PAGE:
World of Work Summit: A better future for women at work
President of Nepal: Women’s empowerment underpins equal, just and peaceful societies
Societies cannot prosper under conditions of gender discrimination and inequality, said Nepal’s President Bidya Devi Bhandari at the World of Work Summit of the ILO’s 106th International Labour Conference.
GENEVA (ILO News) – The first woman president of Nepal said the empowerment of women in economic, political and social spheres is crucial for establishing peace and justice in society.
“Societies cannot stand a long time on the shaky foundation of discrimination and inequality. Discrimination against women must come to an end for which we all have to put our meaningful efforts,”said President Bidya Devi Bhandari at the ILO’s World of Work Summit, held annually at the International Labour Conference (ILC) in Geneva.
“It’s a fact that without political, economic, social and cultural empowerment of women, we cannot imagine the establishment of an equal, just and peaceful society,” she said.
“Despite decades of efforts, implementation of the international commitments remains weak. Progress of women in the world of work has been slow and inhibited. We continue to languish in low utilization of women’s potential,” President Bhandari warned.
With gender gaps remaining one of the most pressing challenges facing labour markets, the World of Work Summit was this year dedicated to discussing how to shape a better future for women at work.
President Bhandari was one of three women heads of state to address the Summit as keynote speakers, highlighting actions they have taken as world leaders to advance gender equality in the world of work. She spoke alongside President of Malta Marie-Louise Coleiro Preca and President of Mauritius Ameenah Gurib-Fakim.
ILO Director-General Guy Ryder welcomed President Bhandari to the Summit, highlighting her long career in activism as a student leader, women’s rights activist and trade unionist.
“You have been a lifelong activist for labour rights, and particularly the rights of women at work. The fight for gender equality has been well within your lifelong dedication to values and principles,” Ryder said.
Ryder highlighted how, after being elected to Parliament in 1994, Bhandari was instrumental in establishing a one-third quota for the representation of women in all elected bodies in government and in state mechanisms. He also highlighted her role “defying all gender stereotypes, not only in Nepal,” when she became Minister of Defence in 2009.
President Bhandari said Nepal has made numerous advancements in empowering women.
“Nepal has the highest Female Labour Force Participation Rate in the South Asia region,” she told delegates at the Summit. “Twenty-two years ago, the participation of women in the labour force was close to 66 per cent, and has increased to more than 80 per cent as of 2015,” President Bhandari said, also highlighting legal reforms that brought safer conditions and increased gender equity in the workplace.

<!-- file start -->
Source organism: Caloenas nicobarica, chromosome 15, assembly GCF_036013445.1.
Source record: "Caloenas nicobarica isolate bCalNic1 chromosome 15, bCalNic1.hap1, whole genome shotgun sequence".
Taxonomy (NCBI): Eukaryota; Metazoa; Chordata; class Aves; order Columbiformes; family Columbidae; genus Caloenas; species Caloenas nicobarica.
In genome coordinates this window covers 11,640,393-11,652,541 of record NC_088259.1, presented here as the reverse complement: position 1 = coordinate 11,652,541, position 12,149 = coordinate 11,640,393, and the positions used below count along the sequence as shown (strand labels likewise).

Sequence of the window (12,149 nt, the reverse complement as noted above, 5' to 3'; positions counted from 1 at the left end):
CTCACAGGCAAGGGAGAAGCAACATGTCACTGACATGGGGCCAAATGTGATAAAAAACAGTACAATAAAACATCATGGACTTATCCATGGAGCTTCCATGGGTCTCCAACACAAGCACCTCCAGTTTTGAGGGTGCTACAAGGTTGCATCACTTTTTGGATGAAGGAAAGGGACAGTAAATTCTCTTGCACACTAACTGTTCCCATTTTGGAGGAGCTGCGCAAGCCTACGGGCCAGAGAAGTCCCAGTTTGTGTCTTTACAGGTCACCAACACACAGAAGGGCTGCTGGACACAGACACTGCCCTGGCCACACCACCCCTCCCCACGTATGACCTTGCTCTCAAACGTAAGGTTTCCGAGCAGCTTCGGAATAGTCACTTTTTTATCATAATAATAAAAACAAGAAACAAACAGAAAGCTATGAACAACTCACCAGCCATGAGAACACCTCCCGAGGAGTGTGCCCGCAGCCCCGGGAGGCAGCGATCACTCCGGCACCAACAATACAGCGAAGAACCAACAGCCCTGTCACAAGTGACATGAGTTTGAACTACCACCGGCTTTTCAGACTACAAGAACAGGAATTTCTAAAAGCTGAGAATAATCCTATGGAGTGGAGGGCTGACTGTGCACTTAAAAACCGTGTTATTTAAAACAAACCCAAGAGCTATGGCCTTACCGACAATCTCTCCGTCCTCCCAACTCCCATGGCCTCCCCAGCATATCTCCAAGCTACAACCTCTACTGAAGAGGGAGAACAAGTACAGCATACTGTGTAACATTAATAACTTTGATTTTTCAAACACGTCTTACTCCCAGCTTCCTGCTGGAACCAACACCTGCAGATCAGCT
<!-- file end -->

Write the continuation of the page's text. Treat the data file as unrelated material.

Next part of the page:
“In spite of the constraints imposed by a weak economy and prolonged transition and challenges, Nepal has made significant strides towards achieving gender equality. However, these achievements are not the result of coincidence. We have a long history of struggles to come to the stage we stand today,” President Bhandari said.
The President’s address was especially resonant in light of Nepal’s emergence from years of internal as well two devastating earthquakes in 2015.
Despite periods of political and economic hardship, Nepal has sought to place social justice at the heart of its development and Decent Work agenda, with advancements in the areas of combating child labour, promoting gender equality and social protection, amending labour laws and ratifying core ILO labour standards.
In 2015, the country promulgated a new constitution which focuses strongly on human rights and contains provisions on Decent Work that call for freedom of association, collective bargaining, fair working conditions and social protection for all workers.
In December last year, Ryder paid his first official visit to Nepal since taking office. Ryder’s visit coincided with the 50th anniversary of the partnership between Nepal and the ILO. Nepal joined the ILO in 1966 and an ILO Office was established in the country in 1994. The ILO has had an important role in the country in developing a constructive social partnership between government, employers and workers.
Nepal has ratified seven out of the ILO’s eight core Conventions.This year, ILO members elected Nepal as a deputy member of its Governing Body government group.
The World of Work Summit had opened earlier in the day with an interactive High-Level Panel which discussed the main challenges women face in obtaining decent work, and what is needed to overcome the obstacles. The panelists discussed such issues as the work-family balance, the care economy, violence and harassment as a barrier to decent work for women, and the gender pay gap.
The Summit coincided with the publication of the ILO’s “World Employment and Social Outlook Report – Trends for Women 2017” report, which finds that reducing gender gaps would significantly benefit women, society and the economy. Closing the gender gaps by 25 per cent by 2025 could add US$ 5.8 trillion to the global economy and boost tax revenue, the report shows.